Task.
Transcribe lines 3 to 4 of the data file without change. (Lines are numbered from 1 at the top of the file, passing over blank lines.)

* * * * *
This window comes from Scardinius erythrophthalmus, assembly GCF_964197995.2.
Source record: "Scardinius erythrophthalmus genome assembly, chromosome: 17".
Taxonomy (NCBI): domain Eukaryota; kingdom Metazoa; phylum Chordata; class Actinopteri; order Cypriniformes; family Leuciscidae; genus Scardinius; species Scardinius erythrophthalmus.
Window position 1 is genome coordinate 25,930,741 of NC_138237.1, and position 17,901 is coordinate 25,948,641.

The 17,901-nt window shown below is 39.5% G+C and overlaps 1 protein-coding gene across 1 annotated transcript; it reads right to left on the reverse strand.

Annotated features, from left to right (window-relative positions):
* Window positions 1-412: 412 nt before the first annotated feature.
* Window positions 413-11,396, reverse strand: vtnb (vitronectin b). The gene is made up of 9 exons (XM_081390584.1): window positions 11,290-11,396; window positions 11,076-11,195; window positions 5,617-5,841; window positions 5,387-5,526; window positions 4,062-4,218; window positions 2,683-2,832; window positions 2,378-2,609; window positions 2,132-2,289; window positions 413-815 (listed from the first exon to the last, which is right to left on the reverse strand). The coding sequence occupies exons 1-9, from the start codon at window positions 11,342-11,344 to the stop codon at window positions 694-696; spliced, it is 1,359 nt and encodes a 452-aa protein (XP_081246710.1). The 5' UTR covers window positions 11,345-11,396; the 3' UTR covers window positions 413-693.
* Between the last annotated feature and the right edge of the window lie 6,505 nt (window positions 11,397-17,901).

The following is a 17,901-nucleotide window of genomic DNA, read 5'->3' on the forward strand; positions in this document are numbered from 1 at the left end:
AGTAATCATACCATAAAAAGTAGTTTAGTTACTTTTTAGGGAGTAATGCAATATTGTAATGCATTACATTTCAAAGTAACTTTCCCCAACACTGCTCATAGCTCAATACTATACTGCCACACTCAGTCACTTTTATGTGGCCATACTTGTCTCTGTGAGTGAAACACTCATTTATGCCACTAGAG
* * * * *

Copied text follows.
Taxonomy (NCBI): domain Eukaryota; kingdom Metazoa; phylum Chordata; class Actinopteri; order Cypriniformes; family Leuciscidae; genus Scardinius; species Scardinius erythrophthalmus.
Window position 1 is genome coordinate 25,930,741 of NC_138237.1, and position 17,901 is coordinate 25,948,641.